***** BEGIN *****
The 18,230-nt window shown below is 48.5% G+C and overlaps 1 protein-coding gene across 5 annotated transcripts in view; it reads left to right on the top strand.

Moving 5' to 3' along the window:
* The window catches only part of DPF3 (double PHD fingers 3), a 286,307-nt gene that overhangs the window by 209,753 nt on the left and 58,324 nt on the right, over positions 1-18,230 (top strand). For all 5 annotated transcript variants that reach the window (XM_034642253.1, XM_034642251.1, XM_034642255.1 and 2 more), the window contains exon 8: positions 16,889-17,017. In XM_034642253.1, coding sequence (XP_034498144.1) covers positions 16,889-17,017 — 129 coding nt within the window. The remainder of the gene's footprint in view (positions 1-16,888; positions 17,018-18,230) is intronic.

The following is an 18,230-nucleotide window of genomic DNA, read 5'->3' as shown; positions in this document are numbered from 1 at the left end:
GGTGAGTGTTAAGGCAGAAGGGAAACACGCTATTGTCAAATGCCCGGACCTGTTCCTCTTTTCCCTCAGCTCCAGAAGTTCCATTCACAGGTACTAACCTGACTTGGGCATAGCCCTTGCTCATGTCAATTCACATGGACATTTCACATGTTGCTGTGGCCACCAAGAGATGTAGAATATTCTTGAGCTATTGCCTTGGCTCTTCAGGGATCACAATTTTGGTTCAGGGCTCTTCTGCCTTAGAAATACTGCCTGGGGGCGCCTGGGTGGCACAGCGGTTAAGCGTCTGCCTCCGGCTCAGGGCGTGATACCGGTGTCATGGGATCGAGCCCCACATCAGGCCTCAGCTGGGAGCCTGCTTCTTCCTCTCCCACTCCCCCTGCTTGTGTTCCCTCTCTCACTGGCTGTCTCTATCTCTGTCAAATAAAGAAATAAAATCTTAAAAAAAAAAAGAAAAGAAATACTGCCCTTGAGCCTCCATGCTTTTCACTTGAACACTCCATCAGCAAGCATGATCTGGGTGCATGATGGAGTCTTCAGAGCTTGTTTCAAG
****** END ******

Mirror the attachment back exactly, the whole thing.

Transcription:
The 18,230-nt window shown below is 48.5% G+C and overlaps 1 protein-coding gene across 5 annotated transcripts in view; it reads left to right on the top strand.

Moving 5' to 3' along the window:
* The window catches only part of DPF3 (double PHD fingers 3), a 286,307-nt gene that overhangs the window by 209,753 nt on the left and 58,324 nt on the right, over positions 1-18,230 (top strand). For all 5 annotated transcript variants that reach the window (XM_034642253.1, XM_034642251.1, XM_034642255.1 and 2 more), the window contains exon 8: positions 16,889-17,017. In XM_034642253.1, coding sequence (XP_034498144.1) covers positions 16,889-17,017 — 129 coding nt within the window. The remainder of the gene's footprint in view (positions 1-16,888; positions 17,018-18,230) is intronic.

The following is an 18,230-nucleotide window of genomic DNA, read 5'->3' as shown; positions in this document are numbered from 1 at the left end:
GGTGAGTGTTAAGGCAGAAGGGAAACACGCTATTGTCAAATGCCCGGACCTGTTCCTCTTTTCCCTCAGCTCCAGAAGTTCCATTCACAGGTACTAACCTGACTTGGGCATAGCCCTTGCTCATGTCAATTCACATGGACATTTCACATGTTGCTGTGGCCACCAAGAGATGTAGAATATTCTTGAGCTATTGCCTTGGCTCTTCAGGGATCACAATTTTGGTTCAGGGCTCTTCTGCCTTAGAAATACTGCCTGGGGGCGCCTGGGTGGCACAGCGGTTAAGCGTCTGCCTCCGGCTCAGGGCGTGATACCGGTGTCATGGGATCGAGCCCCACATCAGGCCTCAGCTGGGAGCCTGCTTCTTCCTCTCCCACTCCCCCTGCTTGTGTTCCCTCTCTCACTGGCTGTCTCTATCTCTGTCAAATAAAGAAATAAAATCTTAAAAAAAAAAAGAAAAGAAATACTGCCCTTGAGCCTCCATGCTTTTCACTTGAACACTCCATCAGCAAGCATGATCTGGGTGCATGATGGAGTCTTCAGAGCTTGTTTCAAG